January 3

FAQ | A Trick to Value a Business

Is there a standard method to estimate the value of any business? This is the most-asked question I get at conferences.  Wouldn’t it be useful to employ a standard metric  to universally calculate the correct value? Yes, every business is worth exactly 2.7563x its cash flow! Or maybe not….

Rules of Thumb

A rule of thumb (ROT) for valuation is a general procedure based on practical experience, rather than extensive evaluation. The ROT is an approximate measure that is used to quickly provide an estimate, make a decision or solve a problem. The ROT is used as a way to estimate value , especially in situations when more precise methods are not practical or available. ROTs are not intended to be used as a basis for a final decision, , but rather as a starting point or a rough guide to help with decision-making.

Business valuations are a combination of data and judgment. There is no simple formula to determine an accurate value of a business. For example, let’s say it is December 31, 2019 and your business is running a cruise ship.  The value at Dec 31, 2019 would be drastically higher than the value of the same business in March 31, 2020.  At Dec 31, 2019, we didn’t know there was a pandemic brewing; by March 31, 2020 the cruise industry was moored.  Lockdowns were imposed by governments at every level; tourist demand for cruise-ship holidays sank. The events in the spring of 2020 resulted in an extreme and unforeseen change in business value.

Judgement is more context driven and is qualitative in nature.  How does one cruise ship company compare to others?  Is this one more popular? Does it have better service? Are its ships equally passenger friendly? Does it travel to popular destinations? In general, the qualitative criteria are discovered and resolved through analysis of markets and the financial performance of the business.  Cruise ship companies having a similar number of similar ships (productive assets generating revenue), should have similar revenue – but may have drastically different profitability.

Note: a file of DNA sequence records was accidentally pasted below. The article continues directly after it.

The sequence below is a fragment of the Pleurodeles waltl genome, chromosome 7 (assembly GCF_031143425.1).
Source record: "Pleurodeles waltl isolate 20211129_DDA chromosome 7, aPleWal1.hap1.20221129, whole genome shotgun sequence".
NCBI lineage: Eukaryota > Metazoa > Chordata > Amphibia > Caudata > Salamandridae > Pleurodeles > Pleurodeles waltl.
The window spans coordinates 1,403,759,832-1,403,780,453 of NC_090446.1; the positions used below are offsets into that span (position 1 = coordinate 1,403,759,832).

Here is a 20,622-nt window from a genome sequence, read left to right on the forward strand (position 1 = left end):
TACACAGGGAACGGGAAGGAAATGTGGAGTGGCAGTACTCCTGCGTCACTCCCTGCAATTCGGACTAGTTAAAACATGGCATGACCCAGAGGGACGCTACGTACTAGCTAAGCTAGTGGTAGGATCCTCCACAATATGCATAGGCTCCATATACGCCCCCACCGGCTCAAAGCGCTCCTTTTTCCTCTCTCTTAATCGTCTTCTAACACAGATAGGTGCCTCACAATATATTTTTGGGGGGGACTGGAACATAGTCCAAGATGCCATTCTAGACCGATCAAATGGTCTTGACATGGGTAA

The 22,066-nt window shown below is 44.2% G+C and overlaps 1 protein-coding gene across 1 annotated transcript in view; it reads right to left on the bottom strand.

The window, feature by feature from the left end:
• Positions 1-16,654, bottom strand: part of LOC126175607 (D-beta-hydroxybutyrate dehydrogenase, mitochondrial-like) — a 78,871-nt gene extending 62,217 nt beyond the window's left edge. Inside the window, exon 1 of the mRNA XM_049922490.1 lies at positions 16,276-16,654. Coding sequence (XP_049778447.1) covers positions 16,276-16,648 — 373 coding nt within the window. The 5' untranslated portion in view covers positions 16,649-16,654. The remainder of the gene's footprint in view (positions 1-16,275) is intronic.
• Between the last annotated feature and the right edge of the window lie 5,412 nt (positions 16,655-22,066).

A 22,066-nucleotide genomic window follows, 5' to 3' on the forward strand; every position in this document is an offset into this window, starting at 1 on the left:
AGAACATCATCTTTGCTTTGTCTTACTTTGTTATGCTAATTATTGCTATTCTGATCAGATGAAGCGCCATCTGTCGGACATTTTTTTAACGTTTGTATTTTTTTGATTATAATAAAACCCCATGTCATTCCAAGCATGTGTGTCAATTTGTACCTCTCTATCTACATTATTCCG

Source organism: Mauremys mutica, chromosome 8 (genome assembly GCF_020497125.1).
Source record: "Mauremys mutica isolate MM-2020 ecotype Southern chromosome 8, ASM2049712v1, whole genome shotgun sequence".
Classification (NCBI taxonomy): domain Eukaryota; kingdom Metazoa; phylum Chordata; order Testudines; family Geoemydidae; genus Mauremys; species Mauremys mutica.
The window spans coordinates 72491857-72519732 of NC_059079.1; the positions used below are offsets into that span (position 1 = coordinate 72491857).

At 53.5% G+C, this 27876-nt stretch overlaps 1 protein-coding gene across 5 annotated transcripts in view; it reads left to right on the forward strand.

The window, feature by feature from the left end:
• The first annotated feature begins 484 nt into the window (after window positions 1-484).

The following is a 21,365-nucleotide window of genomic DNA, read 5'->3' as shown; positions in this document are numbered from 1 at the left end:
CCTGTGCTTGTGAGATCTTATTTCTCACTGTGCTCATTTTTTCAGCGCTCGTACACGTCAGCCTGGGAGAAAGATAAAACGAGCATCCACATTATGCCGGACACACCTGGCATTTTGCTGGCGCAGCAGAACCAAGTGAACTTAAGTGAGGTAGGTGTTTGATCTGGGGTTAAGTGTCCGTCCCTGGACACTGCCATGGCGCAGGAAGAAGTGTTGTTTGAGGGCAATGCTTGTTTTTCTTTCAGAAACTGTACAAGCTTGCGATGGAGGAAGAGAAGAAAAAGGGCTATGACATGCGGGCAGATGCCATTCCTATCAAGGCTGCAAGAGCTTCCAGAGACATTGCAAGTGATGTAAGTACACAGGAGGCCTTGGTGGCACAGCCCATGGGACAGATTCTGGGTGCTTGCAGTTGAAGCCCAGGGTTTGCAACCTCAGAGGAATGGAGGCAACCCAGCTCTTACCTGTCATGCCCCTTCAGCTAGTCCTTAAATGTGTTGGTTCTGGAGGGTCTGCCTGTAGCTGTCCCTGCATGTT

Sunny Sailing vs the Stormy Seas

As an example, imagine two cruise ship companies for sale: Sunny Sailings and Stormy Seas.  Both companies have one ship that has 100 berths. The ships are the same model, made by the same shipyard , are nearly the same age, and each has similar operating costs.  Sunny Sailings sells out every berth on every cruise – 100% utilization of productive assets.  Stormy Seas only sells  70% of berths and needs to provide incentives to get customers to sail with them.  The price of a berth on Sunny and on Stormy is $100. Since the productive assets are similar, the fixed costs of $5000 are going to be similar for both companies. 

A chart showing an analysis of two cruise ship companies. There are five columns and 9 rows.

The result will be Sunny Sailings is profitable and Storm Seas is less so. In the end, if both companies were up for sale, Sunny Sailings would sell for a much higher price.  Sunny Sailings is more profitable and lower risk. 

Sunny is lower risk compared to Stormy because it has a greater utilization rate on its assets.  If, like in Spring 2020, the tide turns on the economy and tourist demand for cruise ship holidays dries up by say, 20%, then Sunny may still be afloat.  But Stormy would barely break-even and may be even underwater, profitability-wise.  

The judgement comes in on the application of the rule of thumb.  For example, if the rule of thumb range of metrics for cruise ships was 2x – 4x income, then Sunny Sailings would get 4x income on its sale and Stormy Seas would only get 2x income.  This is a judgement call, based on the analysis of the economic environment, the relevant industry and the relative financial performance of the two companies.

Which company would you buy?


business value, Finance, Price, valuation

You may also like

{"email":"Email address invalid","url":"Website address invalid","required":"Required field missing"}

Subscribe to our newsletter now!